It still shows the product in use but it tells us how big it is, that it's quiet, fits in your hand and they even tell us why it being quiet is good by telling us it's not distracting. This is key. When you mention a feature "It's quiet" you should explain why that's good "it's not distracting". Or "it's waterproof" should be followed up by "never worry about dropping it in the sink again". You need to paint a very descriptive idea of how someone is going to use the product.
The customer cannot see the product in person so this is your chance to sell it to them and if there's something worth saying, you need to say it in an image.
On mobile nearly half of all users on lower priced items, sub $20, don't even get past the title and the images so use your images to sell your product.
A client of ours in the pet industry sells a very high end product where all the models are over $200. They had plenty of very nice high resolution images like the gold fidget spinner but their conversion rate was 1.2%. With a single image change, not all 6 just 1, where they added text to the image like the above, they increased that to 1.6%. That is 30% more sales for a single image change.
Our rule is all images outside of the main one should have one clear and concise point on them. Not 5, not 10, 1 single point in a.short sharp sentence in big bold text so everyone can see it.
Your title is one of the first pieces of information a potential customer will get from you. We covered this on the previous post here https://www.amzppc.co/post/amazon-listing-optimisation
To run A+ content you're going to need brand registry, if you don't have this already you can read all about it here https://amzppc.co/post/brand-registry-on-amazon A+ content is the section under the bullet points where your text-based product description would normally go. Only this time you can replace it with images and videos. You can therefore look at it as another set of main images and anything you did not cover in your main images can be done here or you can elaborate on your major points.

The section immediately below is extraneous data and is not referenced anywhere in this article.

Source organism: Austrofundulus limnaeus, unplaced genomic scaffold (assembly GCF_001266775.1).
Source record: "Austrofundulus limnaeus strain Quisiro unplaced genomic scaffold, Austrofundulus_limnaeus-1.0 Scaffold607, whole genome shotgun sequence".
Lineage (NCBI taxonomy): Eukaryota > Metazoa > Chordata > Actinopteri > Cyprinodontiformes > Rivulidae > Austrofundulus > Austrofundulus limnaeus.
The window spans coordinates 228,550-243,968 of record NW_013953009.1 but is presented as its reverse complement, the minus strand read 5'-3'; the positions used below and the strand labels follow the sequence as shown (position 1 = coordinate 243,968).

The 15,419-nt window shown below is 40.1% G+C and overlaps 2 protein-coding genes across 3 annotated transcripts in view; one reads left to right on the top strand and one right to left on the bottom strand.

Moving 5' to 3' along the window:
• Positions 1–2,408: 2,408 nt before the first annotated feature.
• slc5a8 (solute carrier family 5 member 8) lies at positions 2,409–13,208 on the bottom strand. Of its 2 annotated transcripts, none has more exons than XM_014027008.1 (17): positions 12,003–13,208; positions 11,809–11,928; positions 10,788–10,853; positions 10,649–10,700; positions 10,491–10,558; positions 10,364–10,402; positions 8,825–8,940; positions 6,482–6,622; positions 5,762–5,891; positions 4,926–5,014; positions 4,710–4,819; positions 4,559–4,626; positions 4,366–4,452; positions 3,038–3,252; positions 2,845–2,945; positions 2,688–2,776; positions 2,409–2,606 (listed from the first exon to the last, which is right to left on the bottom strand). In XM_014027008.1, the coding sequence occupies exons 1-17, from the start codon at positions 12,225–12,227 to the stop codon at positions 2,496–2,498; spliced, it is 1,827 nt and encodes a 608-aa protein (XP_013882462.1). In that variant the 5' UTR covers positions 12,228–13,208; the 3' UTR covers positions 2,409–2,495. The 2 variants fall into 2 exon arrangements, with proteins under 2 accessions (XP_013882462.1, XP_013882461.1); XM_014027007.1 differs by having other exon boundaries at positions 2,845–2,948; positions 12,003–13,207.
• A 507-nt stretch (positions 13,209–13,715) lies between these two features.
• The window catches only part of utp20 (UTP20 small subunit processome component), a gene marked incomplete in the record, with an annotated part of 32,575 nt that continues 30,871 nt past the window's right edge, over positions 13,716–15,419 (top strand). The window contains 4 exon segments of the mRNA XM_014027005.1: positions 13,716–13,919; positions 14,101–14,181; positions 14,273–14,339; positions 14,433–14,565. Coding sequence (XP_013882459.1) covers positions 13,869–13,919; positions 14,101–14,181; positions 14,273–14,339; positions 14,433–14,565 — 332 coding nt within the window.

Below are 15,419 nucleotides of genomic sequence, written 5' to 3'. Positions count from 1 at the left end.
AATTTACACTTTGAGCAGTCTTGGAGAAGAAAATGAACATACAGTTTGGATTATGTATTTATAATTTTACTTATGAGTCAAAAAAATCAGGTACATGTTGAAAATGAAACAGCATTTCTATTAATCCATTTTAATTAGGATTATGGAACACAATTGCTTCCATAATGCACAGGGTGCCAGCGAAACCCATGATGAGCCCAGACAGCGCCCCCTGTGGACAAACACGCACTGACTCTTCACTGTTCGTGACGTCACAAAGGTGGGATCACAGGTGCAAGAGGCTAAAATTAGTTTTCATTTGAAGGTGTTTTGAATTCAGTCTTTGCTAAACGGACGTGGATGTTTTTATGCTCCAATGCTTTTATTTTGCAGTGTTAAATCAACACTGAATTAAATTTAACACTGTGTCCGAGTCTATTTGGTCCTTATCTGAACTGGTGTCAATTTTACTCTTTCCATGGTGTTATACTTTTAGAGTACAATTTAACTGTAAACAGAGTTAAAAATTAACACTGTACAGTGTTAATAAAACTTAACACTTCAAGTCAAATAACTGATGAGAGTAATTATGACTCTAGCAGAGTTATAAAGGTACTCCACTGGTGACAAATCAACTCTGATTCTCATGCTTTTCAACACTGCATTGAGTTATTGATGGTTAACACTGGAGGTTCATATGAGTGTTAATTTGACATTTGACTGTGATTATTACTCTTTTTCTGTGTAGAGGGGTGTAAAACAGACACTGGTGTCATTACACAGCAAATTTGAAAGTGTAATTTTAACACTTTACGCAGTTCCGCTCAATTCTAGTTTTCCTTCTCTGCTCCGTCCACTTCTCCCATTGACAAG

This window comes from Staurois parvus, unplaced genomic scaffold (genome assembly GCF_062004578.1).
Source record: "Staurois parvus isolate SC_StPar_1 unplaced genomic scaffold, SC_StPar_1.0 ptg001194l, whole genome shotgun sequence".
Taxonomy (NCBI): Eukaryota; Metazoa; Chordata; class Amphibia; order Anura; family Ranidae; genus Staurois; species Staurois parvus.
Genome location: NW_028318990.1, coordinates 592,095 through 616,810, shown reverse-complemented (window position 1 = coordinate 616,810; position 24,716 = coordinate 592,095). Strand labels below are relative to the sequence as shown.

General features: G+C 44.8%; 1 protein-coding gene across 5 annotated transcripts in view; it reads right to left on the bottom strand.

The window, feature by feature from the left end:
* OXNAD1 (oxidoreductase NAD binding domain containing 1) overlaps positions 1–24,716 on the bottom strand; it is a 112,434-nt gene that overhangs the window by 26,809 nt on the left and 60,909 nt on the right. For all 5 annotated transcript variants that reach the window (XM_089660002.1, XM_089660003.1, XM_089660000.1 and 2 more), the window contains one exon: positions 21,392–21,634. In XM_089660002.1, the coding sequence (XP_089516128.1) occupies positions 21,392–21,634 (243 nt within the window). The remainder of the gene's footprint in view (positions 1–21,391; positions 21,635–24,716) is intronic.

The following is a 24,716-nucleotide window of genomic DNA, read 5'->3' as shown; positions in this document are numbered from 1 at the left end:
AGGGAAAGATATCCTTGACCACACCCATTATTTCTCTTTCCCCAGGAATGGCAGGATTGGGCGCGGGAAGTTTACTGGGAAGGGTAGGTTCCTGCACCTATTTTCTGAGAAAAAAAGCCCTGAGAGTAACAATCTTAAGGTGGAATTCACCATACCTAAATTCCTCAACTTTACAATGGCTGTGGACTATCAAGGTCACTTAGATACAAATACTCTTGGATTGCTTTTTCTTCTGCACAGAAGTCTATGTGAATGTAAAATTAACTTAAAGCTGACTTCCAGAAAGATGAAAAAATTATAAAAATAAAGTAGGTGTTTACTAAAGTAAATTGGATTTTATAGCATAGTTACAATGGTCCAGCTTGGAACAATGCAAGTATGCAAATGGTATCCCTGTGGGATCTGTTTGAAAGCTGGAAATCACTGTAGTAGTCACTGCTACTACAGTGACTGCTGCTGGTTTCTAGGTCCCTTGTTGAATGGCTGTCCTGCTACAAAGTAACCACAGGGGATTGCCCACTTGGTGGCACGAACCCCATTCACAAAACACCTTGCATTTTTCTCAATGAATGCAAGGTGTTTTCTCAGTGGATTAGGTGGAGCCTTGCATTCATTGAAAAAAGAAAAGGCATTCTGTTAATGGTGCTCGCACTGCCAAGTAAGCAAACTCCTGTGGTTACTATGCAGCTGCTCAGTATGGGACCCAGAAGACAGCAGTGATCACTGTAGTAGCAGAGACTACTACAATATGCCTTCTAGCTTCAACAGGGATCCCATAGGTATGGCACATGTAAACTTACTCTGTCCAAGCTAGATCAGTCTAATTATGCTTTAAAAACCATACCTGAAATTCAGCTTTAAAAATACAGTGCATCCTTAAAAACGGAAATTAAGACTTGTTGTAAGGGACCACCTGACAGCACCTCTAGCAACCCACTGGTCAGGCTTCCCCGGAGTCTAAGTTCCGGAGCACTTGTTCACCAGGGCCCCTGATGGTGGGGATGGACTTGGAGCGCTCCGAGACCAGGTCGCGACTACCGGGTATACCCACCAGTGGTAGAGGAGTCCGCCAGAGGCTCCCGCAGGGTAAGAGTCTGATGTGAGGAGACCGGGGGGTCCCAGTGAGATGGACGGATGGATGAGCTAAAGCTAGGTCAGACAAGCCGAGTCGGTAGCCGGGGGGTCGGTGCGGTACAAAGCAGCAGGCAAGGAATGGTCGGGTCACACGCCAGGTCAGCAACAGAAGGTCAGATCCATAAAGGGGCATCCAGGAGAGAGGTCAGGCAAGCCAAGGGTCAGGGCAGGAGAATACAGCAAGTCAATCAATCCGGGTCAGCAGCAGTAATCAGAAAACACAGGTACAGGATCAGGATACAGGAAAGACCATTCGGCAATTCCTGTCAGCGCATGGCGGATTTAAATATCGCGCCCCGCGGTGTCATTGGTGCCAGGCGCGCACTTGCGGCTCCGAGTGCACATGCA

Bullet points will matter more if you have an expensive product and less if you have a cheaper item. Generally, the main purpose of bullet points is to lay out the features of your product in more depth to help inform buyers of what they would be purchasing. They aren't nearly as important as any of the above factors so you don't need to put a huge amount of attention on them but here are some common pitfalls to avoid.
- Use 5 bullet points. Any less feels like you have nothing to say and more feels like nonsense.
- Keep them around 1-2 sentences long. Any shorter and it feels, again, like there's nothing interesting about your product, and more is information overload and nobody is going to read it.
- Keep to this format. Feature -> Benefit. For example. A DURABLE SENSORY TOY - Our hand roller fidgets are engineered to withstand heavy fidgeters. They're made using heavy-duty ABS plastic with a matte soft-touch surface that won't chip or fade.
This is probably something that you didn't think of but there have been numerous studies on choice and its impact on decision making. Basically, if I say "do you want this fidget toy" you have a yes or no option and therefore it's 50/50, in theory. Whereas, if I say "which fidget toy do you want the red or the blue one" the human brain is deciding which colour it would prefer rather than if it should make the purchase. Therefore, if you have multiple variations of a product I'd advise you put them under one parent listing rather than keeping them separate. This also helps by combining reviews so it's a win-win.
Advertising defence, remarketing and targeting I will be covering in another post specifically focusing on advertising but the key takeaways are this. Your listing is your opportunity to sell your product to someone. Your biggest areas of leverage are reviews and images so focus on getting a solid review process in place and spend some time thinking about what your key selling points are and make sure you're highlighting those on your listing, that is going to make the biggest difference to improving your conversion rate.